An idea whose time has come?
After years of debating the idea, lawmakers are giving another go to legislation that would target those driving without insurance. Senate Bill 691 would prevent uninsured drivers from recovering any monetary damages after auto accidents. The bill passed the Senate 31-9 and just passed a House committee on a 10-6 vote. State Rep. Jason Nelson, R-Oklahoma City, said the idea behind the bill is simple: “If you're not participating in the system that you're required to by law, then you shouldn't benefit from it.” A 2011 report from the Insurance Research Council says about 24 percent of Oklahoma's drivers were uninsured in 2009, the latest year of data. Yet those drivers can file claims on others' insurance, even as their own actions drive up the cost of others' insurance. We suspect most Oklahomans will like this bill. Perhaps this will be the year it finally becomes law.
Money well spent
Liberals often appear surprised that so many citizens are skeptical of the efficacy of government intervention in the economy. Apparently, many Americans pay attention to results while many liberals mostly focus on intentions. Consider the famed Obama stimulus plan. The Weekly Standard notes a government website has detailed the results of a stimulus grant awarded to Indiana University to study “Barriers to Correct Condom Use.” The study was to be “one of the first to examine under controlled conditions the role of cognitive and affective factors and condom skills in explaining condom use problems in young, heterosexual adult men.” The description alone will cause many to consider it a waste of time and money — and they're right. The study spent $423,500 and created no jobs whatsoever. Yet somewhere we suspect there are liberals who remain baffled that anyone would think this wasn't money well spent.
Out of focus, again
Rutgers University officials knew months ago that men's basketball coach Mike Rice had gone over the line in the treatment of his players. In November, the athletic director was given a videotape of Rice kicking players, throwing basketballs at them and using an anti-gay slur. The AD decided in December, with the school president's blessing, to fine Rice and suspend him for a few games. Only after the video aired this week on ESPN did Rutgers decide to act, by firing Rice. The athletic director, Tim Pernetti, needed to be shown the door, too, and finally he stepped down Friday. Originally it was reported Pernetti's job was safe because he had helped get Rutgers admitted to the mighty Big Ten Conference — thus securing additional millions in annual revenue for the school. Never let it be said that big-time college athletics programs don't have their priorities in order.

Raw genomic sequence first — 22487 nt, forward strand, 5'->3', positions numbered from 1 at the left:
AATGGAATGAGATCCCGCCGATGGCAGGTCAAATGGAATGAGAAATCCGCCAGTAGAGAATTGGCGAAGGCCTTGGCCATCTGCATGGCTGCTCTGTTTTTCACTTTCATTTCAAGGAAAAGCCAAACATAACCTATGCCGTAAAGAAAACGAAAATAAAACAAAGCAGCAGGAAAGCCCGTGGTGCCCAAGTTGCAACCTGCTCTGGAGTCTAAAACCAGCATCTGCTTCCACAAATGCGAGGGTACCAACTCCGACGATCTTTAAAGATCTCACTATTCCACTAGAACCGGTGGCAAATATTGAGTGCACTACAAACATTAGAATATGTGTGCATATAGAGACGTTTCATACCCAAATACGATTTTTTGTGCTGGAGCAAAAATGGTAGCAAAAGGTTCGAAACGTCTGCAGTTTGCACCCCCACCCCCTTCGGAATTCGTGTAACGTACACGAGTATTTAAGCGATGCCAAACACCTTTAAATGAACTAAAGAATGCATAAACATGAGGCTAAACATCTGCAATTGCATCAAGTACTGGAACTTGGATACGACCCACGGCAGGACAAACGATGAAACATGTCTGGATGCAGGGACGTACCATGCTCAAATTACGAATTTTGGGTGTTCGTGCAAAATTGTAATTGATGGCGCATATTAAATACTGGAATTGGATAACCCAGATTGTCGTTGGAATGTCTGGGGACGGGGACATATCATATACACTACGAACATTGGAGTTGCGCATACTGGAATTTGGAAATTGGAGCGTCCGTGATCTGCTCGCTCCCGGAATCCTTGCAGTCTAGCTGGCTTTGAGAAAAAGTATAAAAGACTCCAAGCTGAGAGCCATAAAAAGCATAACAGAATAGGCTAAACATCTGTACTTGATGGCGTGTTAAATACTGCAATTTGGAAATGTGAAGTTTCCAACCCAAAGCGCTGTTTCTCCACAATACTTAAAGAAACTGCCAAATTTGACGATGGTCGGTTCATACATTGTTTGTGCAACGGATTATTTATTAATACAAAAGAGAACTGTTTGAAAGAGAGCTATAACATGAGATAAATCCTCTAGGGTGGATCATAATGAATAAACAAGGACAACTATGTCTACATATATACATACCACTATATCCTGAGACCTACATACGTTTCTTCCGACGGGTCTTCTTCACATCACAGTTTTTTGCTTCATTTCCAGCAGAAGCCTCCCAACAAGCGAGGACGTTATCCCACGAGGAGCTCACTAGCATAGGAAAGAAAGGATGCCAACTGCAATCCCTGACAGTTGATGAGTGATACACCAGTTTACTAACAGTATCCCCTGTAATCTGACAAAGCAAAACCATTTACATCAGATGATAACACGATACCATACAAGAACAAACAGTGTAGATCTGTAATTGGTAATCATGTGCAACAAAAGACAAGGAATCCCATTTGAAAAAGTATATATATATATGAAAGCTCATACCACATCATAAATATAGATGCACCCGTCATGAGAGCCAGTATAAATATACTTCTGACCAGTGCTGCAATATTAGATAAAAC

We've often scoffed at those who claim having to present identification when voting is somehow an unreasonable, monstrous burden. Given how often people have to show photo ID today for all sorts of activities, it's hardly unprecedented. In fact, many establishments selling beer and liquor now card everyone who enters — and we do mean everyone. Blockheads, a Manhattan bar recently noted in The Wall Street Journal, has a zero-tolerance ID policy. Senior citizens buying a drink have to show ID, just like a 21-year-old. A bartender at High West Distillery in Salt Lake City's airport once carded a 96-year-old customer. If retirees are able to survive an ID requirement to ensure the legality of beer purchases, why should anyone object to ensuring the validity of the voting process?